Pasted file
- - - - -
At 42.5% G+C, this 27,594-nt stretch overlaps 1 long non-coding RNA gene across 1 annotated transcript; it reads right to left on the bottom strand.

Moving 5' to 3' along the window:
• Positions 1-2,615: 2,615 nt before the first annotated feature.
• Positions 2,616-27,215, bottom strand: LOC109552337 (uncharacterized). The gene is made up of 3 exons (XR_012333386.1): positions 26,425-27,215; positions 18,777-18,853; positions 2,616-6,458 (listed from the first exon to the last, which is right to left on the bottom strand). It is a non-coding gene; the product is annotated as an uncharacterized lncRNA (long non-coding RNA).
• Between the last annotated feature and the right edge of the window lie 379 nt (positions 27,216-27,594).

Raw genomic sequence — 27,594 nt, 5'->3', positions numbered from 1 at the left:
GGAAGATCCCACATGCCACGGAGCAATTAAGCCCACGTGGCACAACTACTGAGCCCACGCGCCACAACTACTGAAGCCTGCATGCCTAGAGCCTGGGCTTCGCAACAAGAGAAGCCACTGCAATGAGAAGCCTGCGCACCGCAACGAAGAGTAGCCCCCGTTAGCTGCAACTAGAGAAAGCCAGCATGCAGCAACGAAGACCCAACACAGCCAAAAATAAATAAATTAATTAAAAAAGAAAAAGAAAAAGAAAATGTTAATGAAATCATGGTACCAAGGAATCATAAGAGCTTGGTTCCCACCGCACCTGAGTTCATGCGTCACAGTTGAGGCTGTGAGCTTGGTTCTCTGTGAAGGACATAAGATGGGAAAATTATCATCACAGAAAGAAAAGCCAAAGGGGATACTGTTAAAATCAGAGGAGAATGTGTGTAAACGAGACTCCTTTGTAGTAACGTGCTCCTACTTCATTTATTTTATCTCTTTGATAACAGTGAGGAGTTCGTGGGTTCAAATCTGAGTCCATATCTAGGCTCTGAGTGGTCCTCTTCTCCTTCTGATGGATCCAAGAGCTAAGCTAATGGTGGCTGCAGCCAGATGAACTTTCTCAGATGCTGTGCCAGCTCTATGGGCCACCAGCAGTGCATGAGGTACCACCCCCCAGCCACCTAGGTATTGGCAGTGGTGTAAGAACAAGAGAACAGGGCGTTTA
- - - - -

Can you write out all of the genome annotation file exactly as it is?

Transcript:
At 42.5% G+C, this 27,594-nt stretch overlaps 1 long non-coding RNA gene across 1 annotated transcript; it reads right to left on the bottom strand.

Moving 5' to 3' along the window:
• Positions 1-2,615: 2,615 nt before the first annotated feature.
• Positions 2,616-27,215, bottom strand: LOC109552337 (uncharacterized). The gene is made up of 3 exons (XR_012333386.1): positions 26,425-27,215; positions 18,777-18,853; positions 2,616-6,458 (listed from the first exon to the last, which is right to left on the bottom strand). It is a non-coding gene; the product is annotated as an uncharacterized lncRNA (long non-coding RNA).
• Between the last annotated feature and the right edge of the window lie 379 nt (positions 27,216-27,594).

Raw genomic sequence — 27,594 nt, 5'->3', positions numbered from 1 at the left:
GGAAGATCCCACATGCCACGGAGCAATTAAGCCCACGTGGCACAACTACTGAGCCCACGCGCCACAACTACTGAAGCCTGCATGCCTAGAGCCTGGGCTTCGCAACAAGAGAAGCCACTGCAATGAGAAGCCTGCGCACCGCAACGAAGAGTAGCCCCCGTTAGCTGCAACTAGAGAAAGCCAGCATGCAGCAACGAAGACCCAACACAGCCAAAAATAAATAAATTAATTAAAAAAGAAAAAGAAAAAGAAAATGTTAATGAAATCATGGTACCAAGGAATCATAAGAGCTTGGTTCCCACCGCACCTGAGTTCATGCGTCACAGTTGAGGCTGTGAGCTTGGTTCTCTGTGAAGGACATAAGATGGGAAAATTATCATCACAGAAAGAAAAGCCAAAGGGGATACTGTTAAAATCAGAGGAGAATGTGTGTAAACGAGACTCCTTTGTAGTAACGTGCTCCTACTTCATTTATTTTATCTCTTTGATAACAGTGAGGAGTTCGTGGGTTCAAATCTGAGTCCATATCTAGGCTCTGAGTGGTCCTCTTCTCCTTCTGATGGATCCAAGAGCTAAGCTAATGGTGGCTGCAGCCAGATGAACTTTCTCAGATGCTGTGCCAGCTCTATGGGCCACCAGCAGTGCATGAGGTACCACCCCCCAGCCACCTAGGTATTGGCAGTGGTGTAAGAACAAGAGAACAGGGCGTTTA